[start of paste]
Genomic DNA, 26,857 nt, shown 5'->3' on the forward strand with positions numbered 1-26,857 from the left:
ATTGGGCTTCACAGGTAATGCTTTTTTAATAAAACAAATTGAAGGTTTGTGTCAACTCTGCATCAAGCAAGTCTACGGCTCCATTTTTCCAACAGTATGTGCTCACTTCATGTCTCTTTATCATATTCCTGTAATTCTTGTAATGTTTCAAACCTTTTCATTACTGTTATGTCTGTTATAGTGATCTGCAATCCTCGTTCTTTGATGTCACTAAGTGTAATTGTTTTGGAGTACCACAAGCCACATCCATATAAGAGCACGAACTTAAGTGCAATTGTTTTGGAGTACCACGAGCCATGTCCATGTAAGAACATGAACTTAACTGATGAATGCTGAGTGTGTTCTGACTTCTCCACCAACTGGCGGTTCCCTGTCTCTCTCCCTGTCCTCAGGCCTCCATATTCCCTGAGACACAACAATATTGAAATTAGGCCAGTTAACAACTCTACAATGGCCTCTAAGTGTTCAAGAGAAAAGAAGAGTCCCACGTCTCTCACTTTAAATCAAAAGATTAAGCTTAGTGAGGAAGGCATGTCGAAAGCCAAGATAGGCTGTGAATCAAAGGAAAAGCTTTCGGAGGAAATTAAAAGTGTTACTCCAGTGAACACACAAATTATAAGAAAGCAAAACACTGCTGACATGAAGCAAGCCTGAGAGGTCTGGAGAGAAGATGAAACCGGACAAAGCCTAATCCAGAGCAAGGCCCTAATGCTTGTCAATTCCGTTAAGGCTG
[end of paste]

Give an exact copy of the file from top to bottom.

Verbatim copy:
Genomic DNA, 26,857 nt, shown 5'->3' on the forward strand with positions numbered 1-26,857 from the left:
ATTGGGCTTCACAGGTAATGCTTTTTTAATAAAACAAATTGAAGGTTTGTGTCAACTCTGCATCAAGCAAGTCTACGGCTCCATTTTTCCAACAGTATGTGCTCACTTCATGTCTCTTTATCATATTCCTGTAATTCTTGTAATGTTTCAAACCTTTTCATTACTGTTATGTCTGTTATAGTGATCTGCAATCCTCGTTCTTTGATGTCACTAAGTGTAATTGTTTTGGAGTACCACAAGCCACATCCATATAAGAGCACGAACTTAAGTGCAATTGTTTTGGAGTACCACGAGCCATGTCCATGTAAGAACATGAACTTAACTGATGAATGCTGAGTGTGTTCTGACTTCTCCACCAACTGGCGGTTCCCTGTCTCTCTCCCTGTCCTCAGGCCTCCATATTCCCTGAGACACAACAATATTGAAATTAGGCCAGTTAACAACTCTACAATGGCCTCTAAGTGTTCAAGAGAAAAGAAGAGTCCCACGTCTCTCACTTTAAATCAAAAGATTAAGCTTAGTGAGGAAGGCATGTCGAAAGCCAAGATAGGCTGTGAATCAAAGGAAAAGCTTTCGGAGGAAATTAAAAGTGTTACTCCAGTGAACACACAAATTATAAGAAAGCAAAACACTGCTGACATGAAGCAAGCCTGAGAGGTCTGGAGAGAAGATGAAACCGGACAAAGCCTAATCCAGAGCAAGGCCCTAATGCTTGTCAATTCCGTTAAGGCTG